Avoiding dizzying interpretations that Eisenstein's Freudian-influenced views invite, Bergan explores without jargon Eisenstein's theories of dialectic montage, conscious arrangement of shots so that the clash between two images creates a third impression resulting in an emotional or intellectual response. Among the masterful results of Eisenstein's "visual ideas" (254) is his "reproduction" of gun-shots by dots glistening on water. The famous, stunning sequence in "Potemkin"--the slaughter on the Odessa Steps--"against which the whole of cinema can be defined," notes Bergan (113)--was rendered so powerfully that although there was no such slaughter, purported survivors attested to its authenticity.

Bergan employs telling black humor. Claiming enormous admiration for "Potemkin," Samuel Goldwyn wondered whether the director might make a film for him--"the same kind, but rather cheaper, for Ronald Colman." (197) After finding Eisenstein's script of Dreiser's "An American Tragedy," "the most moving script I have ever read," David O. Selznick wrote to producers: "Is it too late to persuade the enthusiasts of the picture from making it?" (210)

Eisenstein cherished his power. He claimed that if he cast a fat man as Ivan the Terrible, Ivan would be remembered as fat. Yet he was challenged repeatedly by a much more powerful man, Stalin. Once, he was summoned to meet with the Russian Dictator--whose favorite movie was "The Great Waltz"--to discuss adjustments in the epic "Ivan the Terrible" to conform to revised views of Ivan as heroic. The dictator's spokesman objected to "Comrade Eisenstein's fascination with shadows . . . and Ivan's beard," offensive especially because "Ivan lifted his head too often." Wryly, Eisenstein promised: "Ivan's beard will be shorter." (343) That was not the extent of his cooperation with Stalinism.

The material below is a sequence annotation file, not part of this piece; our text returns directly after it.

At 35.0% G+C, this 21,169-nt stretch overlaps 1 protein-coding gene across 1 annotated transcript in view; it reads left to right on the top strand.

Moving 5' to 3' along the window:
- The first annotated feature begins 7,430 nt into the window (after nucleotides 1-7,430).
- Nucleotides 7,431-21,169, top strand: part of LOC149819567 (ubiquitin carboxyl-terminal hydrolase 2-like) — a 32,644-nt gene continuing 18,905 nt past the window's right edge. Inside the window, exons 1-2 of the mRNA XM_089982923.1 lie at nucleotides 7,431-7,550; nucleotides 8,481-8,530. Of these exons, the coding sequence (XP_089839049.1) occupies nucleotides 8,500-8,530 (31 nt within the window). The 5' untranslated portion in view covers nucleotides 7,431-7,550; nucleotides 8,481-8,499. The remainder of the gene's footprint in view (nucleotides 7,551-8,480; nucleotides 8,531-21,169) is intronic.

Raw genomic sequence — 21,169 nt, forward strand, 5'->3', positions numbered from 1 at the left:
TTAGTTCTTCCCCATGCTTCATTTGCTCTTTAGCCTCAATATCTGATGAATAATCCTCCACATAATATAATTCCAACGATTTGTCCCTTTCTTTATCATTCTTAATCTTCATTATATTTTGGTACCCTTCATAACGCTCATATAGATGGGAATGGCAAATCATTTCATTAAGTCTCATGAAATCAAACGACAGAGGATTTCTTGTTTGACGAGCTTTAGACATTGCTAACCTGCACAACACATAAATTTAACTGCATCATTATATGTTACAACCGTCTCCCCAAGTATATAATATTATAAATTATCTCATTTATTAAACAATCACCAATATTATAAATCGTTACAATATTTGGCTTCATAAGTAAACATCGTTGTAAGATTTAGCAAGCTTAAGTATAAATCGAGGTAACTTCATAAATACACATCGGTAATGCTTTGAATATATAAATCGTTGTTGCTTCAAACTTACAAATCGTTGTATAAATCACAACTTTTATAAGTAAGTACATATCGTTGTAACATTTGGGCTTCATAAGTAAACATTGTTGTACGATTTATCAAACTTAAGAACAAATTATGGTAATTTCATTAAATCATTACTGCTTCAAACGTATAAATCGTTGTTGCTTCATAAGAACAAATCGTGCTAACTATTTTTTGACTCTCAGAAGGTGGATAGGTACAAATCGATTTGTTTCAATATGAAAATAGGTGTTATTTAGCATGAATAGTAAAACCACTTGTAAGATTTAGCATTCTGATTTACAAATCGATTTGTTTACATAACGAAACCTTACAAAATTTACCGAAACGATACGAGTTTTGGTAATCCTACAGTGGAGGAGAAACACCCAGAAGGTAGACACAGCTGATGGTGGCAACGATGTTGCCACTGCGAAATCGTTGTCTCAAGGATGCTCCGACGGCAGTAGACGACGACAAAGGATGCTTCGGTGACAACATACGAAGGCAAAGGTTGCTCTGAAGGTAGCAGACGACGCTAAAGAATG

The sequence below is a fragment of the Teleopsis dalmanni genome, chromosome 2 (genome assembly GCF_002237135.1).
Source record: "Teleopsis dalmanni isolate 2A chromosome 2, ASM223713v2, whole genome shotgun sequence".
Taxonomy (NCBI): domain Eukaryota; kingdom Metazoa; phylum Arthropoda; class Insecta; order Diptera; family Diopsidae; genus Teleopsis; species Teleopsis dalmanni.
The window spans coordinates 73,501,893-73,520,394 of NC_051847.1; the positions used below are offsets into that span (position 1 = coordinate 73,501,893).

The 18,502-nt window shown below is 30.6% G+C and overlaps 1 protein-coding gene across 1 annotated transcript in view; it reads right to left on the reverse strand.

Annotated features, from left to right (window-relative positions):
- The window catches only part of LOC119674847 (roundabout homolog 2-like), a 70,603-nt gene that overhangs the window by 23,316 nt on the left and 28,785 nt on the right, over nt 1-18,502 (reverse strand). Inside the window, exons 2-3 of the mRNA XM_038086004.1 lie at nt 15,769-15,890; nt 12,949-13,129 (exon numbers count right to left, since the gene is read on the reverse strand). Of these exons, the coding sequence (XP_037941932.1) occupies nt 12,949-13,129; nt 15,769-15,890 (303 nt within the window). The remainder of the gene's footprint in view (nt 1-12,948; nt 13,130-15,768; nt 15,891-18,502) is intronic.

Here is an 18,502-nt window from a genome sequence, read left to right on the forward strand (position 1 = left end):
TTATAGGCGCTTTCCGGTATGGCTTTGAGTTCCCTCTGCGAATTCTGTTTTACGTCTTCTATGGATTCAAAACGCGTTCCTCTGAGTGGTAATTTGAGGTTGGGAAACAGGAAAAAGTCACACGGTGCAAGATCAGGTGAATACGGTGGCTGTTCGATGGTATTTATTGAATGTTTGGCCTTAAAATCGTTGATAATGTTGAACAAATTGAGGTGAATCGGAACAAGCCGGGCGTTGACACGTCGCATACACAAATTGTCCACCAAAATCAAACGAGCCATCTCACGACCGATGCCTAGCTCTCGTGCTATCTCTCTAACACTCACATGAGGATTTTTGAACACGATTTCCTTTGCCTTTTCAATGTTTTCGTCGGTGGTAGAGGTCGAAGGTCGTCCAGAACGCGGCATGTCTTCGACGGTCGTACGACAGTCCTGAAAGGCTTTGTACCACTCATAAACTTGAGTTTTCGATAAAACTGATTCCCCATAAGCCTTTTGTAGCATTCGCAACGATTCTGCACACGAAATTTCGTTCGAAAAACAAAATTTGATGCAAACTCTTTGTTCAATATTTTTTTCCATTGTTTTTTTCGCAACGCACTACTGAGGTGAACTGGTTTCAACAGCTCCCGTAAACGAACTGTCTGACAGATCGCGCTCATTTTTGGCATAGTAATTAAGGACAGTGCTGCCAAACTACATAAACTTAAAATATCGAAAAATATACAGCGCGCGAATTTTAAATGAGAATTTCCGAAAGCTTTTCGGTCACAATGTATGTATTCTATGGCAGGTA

Events in Mexico had destroyed his intended masterpiece, "Que Viva Mexico." Funds withdrawn, footage seized and scattered from Russia to Hollywood, pieces spliced into B-films, a vulnerable Eisenstein returned to turbulent Russia. Unlike other artists--some imprisoned, some executed for their views--he apologized, reversed his theories. "My subject is patriotism," (305) he declaimed, and was awarded the Stalin Prize. Still, there is evidence that Eisenstein only camouflaged his denunciation of Stalin in latter films.

In his memoirs, Eisenstein retold a Persian legend about a man who felt a calling to fulfill a great task. At a bazaar, tanners demanded he lie in filth so they could walk over him. "And the hero-to-be, saving his strength for the future, humbly lay at their feet in the filth." Later, he "attained the full mastery of his unprecedented strength and performed all the feats of unheard-of difficulty that lay before him." Expressing admiration for the humiliated man's "unheard-of self-control and sacrifice of everything, including his self-esteem" as he prepared for great achievements, Eisenstein wrote, "I have had on several occasions to stoop to . . . self-abasement." (312-313)

Finally, Bergan finds the humanity he strove to locate, found in the moving lament, and subsequent artistic triumph, of a great artist trapped within violent political crosscurrents.

Back to top 

Original material by John Rechy appears frequently on these pages.

© John Rechy, 1999-2006. All rights reserved.
Original material may not be used without author's permission. 
For questions please contact